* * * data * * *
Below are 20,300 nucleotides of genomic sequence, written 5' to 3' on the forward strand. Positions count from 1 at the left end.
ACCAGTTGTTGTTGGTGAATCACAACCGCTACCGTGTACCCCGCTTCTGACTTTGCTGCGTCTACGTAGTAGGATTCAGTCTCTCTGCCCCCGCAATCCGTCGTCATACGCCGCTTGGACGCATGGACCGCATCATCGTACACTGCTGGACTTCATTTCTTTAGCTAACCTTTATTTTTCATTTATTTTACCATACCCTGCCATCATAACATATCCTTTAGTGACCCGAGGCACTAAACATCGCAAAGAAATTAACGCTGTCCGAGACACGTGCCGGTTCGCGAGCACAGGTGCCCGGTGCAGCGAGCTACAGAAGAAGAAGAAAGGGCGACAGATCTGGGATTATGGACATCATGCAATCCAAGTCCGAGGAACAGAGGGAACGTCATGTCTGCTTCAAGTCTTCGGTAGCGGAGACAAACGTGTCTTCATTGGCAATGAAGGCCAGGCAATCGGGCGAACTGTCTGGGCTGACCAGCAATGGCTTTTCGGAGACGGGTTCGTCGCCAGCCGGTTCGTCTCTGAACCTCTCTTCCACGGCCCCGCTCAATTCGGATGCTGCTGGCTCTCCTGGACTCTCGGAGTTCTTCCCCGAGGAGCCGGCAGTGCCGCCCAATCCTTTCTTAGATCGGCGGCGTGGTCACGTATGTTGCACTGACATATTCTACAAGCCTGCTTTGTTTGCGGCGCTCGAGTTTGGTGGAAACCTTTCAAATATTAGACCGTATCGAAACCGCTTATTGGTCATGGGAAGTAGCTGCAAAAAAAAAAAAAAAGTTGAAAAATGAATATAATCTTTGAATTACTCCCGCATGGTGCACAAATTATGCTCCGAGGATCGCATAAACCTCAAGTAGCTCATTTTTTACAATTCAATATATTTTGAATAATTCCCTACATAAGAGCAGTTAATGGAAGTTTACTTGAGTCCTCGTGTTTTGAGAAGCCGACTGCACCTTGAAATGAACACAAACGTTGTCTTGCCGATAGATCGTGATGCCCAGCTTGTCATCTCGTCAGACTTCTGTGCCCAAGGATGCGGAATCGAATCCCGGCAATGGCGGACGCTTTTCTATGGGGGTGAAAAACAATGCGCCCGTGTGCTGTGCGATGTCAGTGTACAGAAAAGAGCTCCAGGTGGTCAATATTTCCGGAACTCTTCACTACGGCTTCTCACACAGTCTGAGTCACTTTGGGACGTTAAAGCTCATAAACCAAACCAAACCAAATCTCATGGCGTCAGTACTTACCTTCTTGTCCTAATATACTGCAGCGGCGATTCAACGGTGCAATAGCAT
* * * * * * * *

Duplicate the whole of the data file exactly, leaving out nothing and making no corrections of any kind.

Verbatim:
Below are 20,300 nucleotides of genomic sequence, written 5' to 3' on the forward strand. Positions count from 1 at the left end.
ACCAGTTGTTGTTGGTGAATCACAACCGCTACCGTGTACCCCGCTTCTGACTTTGCTGCGTCTACGTAGTAGGATTCAGTCTCTCTGCCCCCGCAATCCGTCGTCATACGCCGCTTGGACGCATGGACCGCATCATCGTACACTGCTGGACTTCATTTCTTTAGCTAACCTTTATTTTTCATTTATTTTACCATACCCTGCCATCATAACATATCCTTTAGTGACCCGAGGCACTAAACATCGCAAAGAAATTAACGCTGTCCGAGACACGTGCCGGTTCGCGAGCACAGGTGCCCGGTGCAGCGAGCTACAGAAGAAGAAGAAAGGGCGACAGATCTGGGATTATGGACATCATGCAATCCAAGTCCGAGGAACAGAGGGAACGTCATGTCTGCTTCAAGTCTTCGGTAGCGGAGACAAACGTGTCTTCATTGGCAATGAAGGCCAGGCAATCGGGCGAACTGTCTGGGCTGACCAGCAATGGCTTTTCGGAGACGGGTTCGTCGCCAGCCGGTTCGTCTCTGAACCTCTCTTCCACGGCCCCGCTCAATTCGGATGCTGCTGGCTCTCCTGGACTCTCGGAGTTCTTCCCCGAGGAGCCGGCAGTGCCGCCCAATCCTTTCTTAGATCGGCGGCGTGGTCACGTATGTTGCACTGACATATTCTACAAGCCTGCTTTGTTTGCGGCGCTCGAGTTTGGTGGAAACCTTTCAAATATTAGACCGTATCGAAACCGCTTATTGGTCATGGGAAGTAGCTGCAAAAAAAAAAAAAAAGTTGAAAAATGAATATAATCTTTGAATTACTCCCGCATGGTGCACAAATTATGCTCCGAGGATCGCATAAACCTCAAGTAGCTCATTTTTTACAATTCAATATATTTTGAATAATTCCCTACATAAGAGCAGTTAATGGAAGTTTACTTGAGTCCTCGTGTTTTGAGAAGCCGACTGCACCTTGAAATGAACACAAACGTTGTCTTGCCGATAGATCGTGATGCCCAGCTTGTCATCTCGTCAGACTTCTGTGCCCAAGGATGCGGAATCGAATCCCGGCAATGGCGGACGCTTTTCTATGGGGGTGAAAAACAATGCGCCCGTGTGCTGTGCGATGTCAGTGTACAGAAAAGAGCTCCAGGTGGTCAATATTTCCGGAACTCTTCACTACGGCTTCTCACACAGTCTGAGTCACTTTGGGACGTTAAAGCTCATAAACCAAACCAAACCAAATCTCATGGCGTCAGTACTTACCTTCTTGTCCTAATATACTGCAGCGGCGATTCAACGGTGCAATAGCAT